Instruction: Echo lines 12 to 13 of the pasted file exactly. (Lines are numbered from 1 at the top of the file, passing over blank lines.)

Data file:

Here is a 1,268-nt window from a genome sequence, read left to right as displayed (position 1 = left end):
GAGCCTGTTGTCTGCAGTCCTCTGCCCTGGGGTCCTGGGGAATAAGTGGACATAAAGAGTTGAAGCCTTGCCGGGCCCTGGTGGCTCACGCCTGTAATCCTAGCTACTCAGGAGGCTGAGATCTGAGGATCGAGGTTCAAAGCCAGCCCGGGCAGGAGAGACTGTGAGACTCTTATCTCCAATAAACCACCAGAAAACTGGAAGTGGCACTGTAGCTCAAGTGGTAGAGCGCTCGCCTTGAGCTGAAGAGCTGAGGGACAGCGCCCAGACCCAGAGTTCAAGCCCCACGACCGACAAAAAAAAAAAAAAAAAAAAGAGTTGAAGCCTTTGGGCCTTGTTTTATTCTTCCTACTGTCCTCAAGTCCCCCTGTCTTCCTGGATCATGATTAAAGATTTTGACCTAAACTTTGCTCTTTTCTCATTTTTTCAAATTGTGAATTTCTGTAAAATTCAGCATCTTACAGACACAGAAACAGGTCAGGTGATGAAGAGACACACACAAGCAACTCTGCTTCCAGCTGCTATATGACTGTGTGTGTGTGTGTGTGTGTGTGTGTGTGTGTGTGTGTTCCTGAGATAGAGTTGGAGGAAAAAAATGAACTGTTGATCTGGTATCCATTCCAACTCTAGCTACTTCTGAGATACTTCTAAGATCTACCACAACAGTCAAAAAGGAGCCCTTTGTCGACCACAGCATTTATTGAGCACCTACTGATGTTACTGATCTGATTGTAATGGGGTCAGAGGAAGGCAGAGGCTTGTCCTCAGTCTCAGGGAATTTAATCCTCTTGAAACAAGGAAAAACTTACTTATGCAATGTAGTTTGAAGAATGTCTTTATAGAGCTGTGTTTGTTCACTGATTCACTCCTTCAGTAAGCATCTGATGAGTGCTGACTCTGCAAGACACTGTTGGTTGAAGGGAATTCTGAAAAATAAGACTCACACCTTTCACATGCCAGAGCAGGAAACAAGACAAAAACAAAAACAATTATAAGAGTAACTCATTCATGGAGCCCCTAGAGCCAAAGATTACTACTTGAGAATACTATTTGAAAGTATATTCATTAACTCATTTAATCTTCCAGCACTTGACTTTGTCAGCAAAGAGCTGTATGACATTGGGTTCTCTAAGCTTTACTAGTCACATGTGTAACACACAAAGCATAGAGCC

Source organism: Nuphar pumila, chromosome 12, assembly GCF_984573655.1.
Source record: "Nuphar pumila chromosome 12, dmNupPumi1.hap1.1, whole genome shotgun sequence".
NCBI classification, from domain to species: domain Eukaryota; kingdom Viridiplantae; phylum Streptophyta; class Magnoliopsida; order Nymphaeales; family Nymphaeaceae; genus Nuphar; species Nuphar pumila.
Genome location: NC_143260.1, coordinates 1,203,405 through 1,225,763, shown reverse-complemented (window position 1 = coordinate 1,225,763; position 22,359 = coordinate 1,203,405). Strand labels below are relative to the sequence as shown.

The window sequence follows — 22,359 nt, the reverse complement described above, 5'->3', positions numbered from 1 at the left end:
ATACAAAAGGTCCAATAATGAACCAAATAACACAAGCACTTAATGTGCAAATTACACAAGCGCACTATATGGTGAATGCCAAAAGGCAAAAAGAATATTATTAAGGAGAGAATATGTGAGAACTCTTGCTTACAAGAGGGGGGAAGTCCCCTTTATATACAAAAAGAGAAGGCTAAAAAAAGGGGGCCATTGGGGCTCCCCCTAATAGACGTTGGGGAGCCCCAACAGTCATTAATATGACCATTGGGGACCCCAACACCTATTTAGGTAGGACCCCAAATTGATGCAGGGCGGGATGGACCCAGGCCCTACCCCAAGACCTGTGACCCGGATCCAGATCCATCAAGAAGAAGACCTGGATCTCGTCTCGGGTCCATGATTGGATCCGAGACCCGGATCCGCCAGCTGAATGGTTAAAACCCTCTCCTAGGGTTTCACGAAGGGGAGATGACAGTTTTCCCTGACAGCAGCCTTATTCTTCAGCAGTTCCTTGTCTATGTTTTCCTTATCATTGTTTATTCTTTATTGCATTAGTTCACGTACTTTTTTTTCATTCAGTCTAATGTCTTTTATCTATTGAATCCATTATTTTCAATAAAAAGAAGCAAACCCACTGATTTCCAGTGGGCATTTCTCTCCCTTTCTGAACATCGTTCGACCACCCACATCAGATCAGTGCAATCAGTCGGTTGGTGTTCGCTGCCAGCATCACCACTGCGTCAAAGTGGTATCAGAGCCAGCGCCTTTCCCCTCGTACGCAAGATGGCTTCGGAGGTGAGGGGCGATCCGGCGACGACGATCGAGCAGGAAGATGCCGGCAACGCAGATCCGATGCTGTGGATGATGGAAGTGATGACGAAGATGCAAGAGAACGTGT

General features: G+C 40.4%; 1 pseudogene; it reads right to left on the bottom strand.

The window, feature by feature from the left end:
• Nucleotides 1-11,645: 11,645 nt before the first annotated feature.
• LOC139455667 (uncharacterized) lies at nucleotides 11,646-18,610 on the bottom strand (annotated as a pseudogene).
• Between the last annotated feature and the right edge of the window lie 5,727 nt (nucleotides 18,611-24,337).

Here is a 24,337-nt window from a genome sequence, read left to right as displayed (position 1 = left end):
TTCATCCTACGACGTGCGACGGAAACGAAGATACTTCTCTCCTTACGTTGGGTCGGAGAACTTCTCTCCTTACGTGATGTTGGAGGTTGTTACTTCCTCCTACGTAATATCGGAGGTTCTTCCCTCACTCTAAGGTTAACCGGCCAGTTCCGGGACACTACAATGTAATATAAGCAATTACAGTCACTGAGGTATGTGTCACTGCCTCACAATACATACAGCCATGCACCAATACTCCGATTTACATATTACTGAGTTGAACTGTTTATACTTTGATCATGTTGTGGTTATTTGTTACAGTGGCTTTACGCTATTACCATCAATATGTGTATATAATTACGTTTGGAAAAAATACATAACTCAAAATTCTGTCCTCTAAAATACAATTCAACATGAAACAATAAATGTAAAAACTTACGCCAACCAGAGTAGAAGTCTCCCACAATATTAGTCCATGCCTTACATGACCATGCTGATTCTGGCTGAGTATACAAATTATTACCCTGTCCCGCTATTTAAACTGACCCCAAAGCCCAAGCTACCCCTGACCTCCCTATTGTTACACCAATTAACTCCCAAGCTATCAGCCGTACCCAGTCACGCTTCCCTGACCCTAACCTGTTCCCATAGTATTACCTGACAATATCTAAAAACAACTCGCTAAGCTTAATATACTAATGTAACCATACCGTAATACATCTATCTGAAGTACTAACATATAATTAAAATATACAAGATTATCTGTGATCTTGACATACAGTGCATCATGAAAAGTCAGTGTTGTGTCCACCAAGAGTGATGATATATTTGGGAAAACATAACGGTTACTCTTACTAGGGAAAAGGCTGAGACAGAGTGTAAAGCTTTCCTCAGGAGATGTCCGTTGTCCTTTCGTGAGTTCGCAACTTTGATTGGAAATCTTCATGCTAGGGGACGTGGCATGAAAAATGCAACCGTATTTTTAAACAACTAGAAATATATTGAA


• LOC139455667 (uncharacterized) lies at nucleotides 11,646-18,610 on the bottom strand (annotated as a pseudogene).
• Between the last annotated feature and the right edge of the window lie 5,727 nt (nucleotides 18,611-24,337).